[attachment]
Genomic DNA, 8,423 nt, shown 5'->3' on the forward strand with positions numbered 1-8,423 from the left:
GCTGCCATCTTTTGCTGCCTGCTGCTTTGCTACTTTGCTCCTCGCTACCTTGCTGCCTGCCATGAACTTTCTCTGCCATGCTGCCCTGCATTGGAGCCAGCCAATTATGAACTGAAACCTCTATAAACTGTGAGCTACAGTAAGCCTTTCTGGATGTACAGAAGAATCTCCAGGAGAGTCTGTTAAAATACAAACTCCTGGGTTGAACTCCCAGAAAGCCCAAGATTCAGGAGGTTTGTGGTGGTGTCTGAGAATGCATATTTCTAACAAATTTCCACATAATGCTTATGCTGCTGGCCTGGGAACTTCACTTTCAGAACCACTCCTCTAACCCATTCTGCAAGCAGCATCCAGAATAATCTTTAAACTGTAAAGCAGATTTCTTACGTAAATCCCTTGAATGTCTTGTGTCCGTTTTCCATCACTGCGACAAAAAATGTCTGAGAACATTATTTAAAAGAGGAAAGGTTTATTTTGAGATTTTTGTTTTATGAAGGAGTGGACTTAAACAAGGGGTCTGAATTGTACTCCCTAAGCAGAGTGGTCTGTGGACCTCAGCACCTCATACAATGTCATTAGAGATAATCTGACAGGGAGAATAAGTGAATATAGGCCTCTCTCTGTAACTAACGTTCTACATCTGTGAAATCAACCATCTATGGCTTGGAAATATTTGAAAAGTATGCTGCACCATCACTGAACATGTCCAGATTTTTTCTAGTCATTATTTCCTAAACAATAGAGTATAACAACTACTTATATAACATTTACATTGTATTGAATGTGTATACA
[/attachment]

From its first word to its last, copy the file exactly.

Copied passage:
Genomic DNA, 8,423 nt, shown 5'->3' on the forward strand with positions numbered 1-8,423 from the left:
GCTGCCATCTTTTGCTGCCTGCTGCTTTGCTACTTTGCTCCTCGCTACCTTGCTGCCTGCCATGAACTTTCTCTGCCATGCTGCCCTGCATTGGAGCCAGCCAATTATGAACTGAAACCTCTATAAACTGTGAGCTACAGTAAGCCTTTCTGGATGTACAGAAGAATCTCCAGGAGAGTCTGTTAAAATACAAACTCCTGGGTTGAACTCCCAGAAAGCCCAAGATTCAGGAGGTTTGTGGTGGTGTCTGAGAATGCATATTTCTAACAAATTTCCACATAATGCTTATGCTGCTGGCCTGGGAACTTCACTTTCAGAACCACTCCTCTAACCCATTCTGCAAGCAGCATCCAGAATAATCTTTAAACTGTAAAGCAGATTTCTTACGTAAATCCCTTGAATGTCTTGTGTCCGTTTTCCATCACTGCGACAAAAAATGTCTGAGAACATTATTTAAAAGAGGAAAGGTTTATTTTGAGATTTTTGTTTTATGAAGGAGTGGACTTAAACAAGGGGTCTGAATTGTACTCCCTAAGCAGAGTGGTCTGTGGACCTCAGCACCTCATACAATGTCATTAGAGATAATCTGACAGGGAGAATAAGTGAATATAGGCCTCTCTCTGTAACTAACGTTCTACATCTGTGAAATCAACCATCTATGGCTTGGAAATATTTGAAAAGTATGCTGCACCATCACTGAACATGTCCAGATTTTTTCTAGTCATTATTTCCTAAACAATAGAGTATAACAACTACTTATATAACATTTACATTGTATTGAATGTGTATACA